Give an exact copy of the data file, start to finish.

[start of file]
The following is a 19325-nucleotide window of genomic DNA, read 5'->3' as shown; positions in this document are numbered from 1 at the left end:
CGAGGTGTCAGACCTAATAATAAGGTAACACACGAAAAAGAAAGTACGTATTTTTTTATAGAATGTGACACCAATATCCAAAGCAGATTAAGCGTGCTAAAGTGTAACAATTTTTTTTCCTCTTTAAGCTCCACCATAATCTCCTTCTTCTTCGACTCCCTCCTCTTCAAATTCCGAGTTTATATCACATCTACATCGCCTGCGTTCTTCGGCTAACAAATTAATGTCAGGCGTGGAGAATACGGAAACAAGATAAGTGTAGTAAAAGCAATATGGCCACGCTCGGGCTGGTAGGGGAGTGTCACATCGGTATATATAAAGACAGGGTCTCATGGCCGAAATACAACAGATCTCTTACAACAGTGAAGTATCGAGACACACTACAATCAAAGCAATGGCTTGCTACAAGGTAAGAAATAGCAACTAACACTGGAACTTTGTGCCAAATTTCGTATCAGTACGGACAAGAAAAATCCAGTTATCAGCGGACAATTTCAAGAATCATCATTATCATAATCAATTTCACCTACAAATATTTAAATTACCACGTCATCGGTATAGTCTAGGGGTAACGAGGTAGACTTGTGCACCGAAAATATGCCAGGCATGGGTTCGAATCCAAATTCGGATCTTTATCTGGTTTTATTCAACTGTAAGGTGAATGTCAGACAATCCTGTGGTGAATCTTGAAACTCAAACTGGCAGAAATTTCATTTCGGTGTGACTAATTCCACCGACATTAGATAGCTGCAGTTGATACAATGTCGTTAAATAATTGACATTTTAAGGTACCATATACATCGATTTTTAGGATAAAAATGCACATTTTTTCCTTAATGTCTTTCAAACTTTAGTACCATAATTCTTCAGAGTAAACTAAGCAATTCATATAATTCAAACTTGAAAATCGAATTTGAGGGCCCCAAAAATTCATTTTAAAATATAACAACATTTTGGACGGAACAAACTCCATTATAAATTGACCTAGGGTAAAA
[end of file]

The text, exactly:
The following is a 19325-nucleotide window of genomic DNA, read 5'->3' as shown; positions in this document are numbered from 1 at the left end:
CGAGGTGTCAGACCTAATAATAAGGTAACACACGAAAAAGAAAGTACGTATTTTTTTATAGAATGTGACACCAATATCCAAAGCAGATTAAGCGTGCTAAAGTGTAACAATTTTTTTTCCTCTTTAAGCTCCACCATAATCTCCTTCTTCTTCGACTCCCTCCTCTTCAAATTCCGAGTTTATATCACATCTACATCGCCTGCGTTCTTCGGCTAACAAATTAATGTCAGGCGTGGAGAATACGGAAACAAGATAAGTGTAGTAAAAGCAATATGGCCACGCTCGGGCTGGTAGGGGAGTGTCACATCGGTATATATAAAGACAGGGTCTCATGGCCGAAATACAACAGATCTCTTACAACAGTGAAGTATCGAGACACACTACAATCAAAGCAATGGCTTGCTACAAGGTAAGAAATAGCAACTAACACTGGAACTTTGTGCCAAATTTCGTATCAGTACGGACAAGAAAAATCCAGTTATCAGCGGACAATTTCAAGAATCATCATTATCATAATCAATTTCACCTACAAATATTTAAATTACCACGTCATCGGTATAGTCTAGGGGTAACGAGGTAGACTTGTGCACCGAAAATATGCCAGGCATGGGTTCGAATCCAAATTCGGATCTTTATCTGGTTTTATTCAACTGTAAGGTGAATGTCAGACAATCCTGTGGTGAATCTTGAAACTCAAACTGGCAGAAATTTCATTTCGGTGTGACTAATTCCACCGACATTAGATAGCTGCAGTTGATACAATGTCGTTAAATAATTGACATTTTAAGGTACCATATACATCGATTTTTAGGATAAAAATGCACATTTTTTCCTTAATGTCTTTCAAACTTTAGTACCATAATTCTTCAGAGTAAACTAAGCAATTCATATAATTCAAACTTGAAAATCGAATTTGAGGGCCCCAAAAATTCATTTTAAAATATAACAACATTTTGGACGGAACAAACTCCATTATAAATTGACCTAGGGTAAAA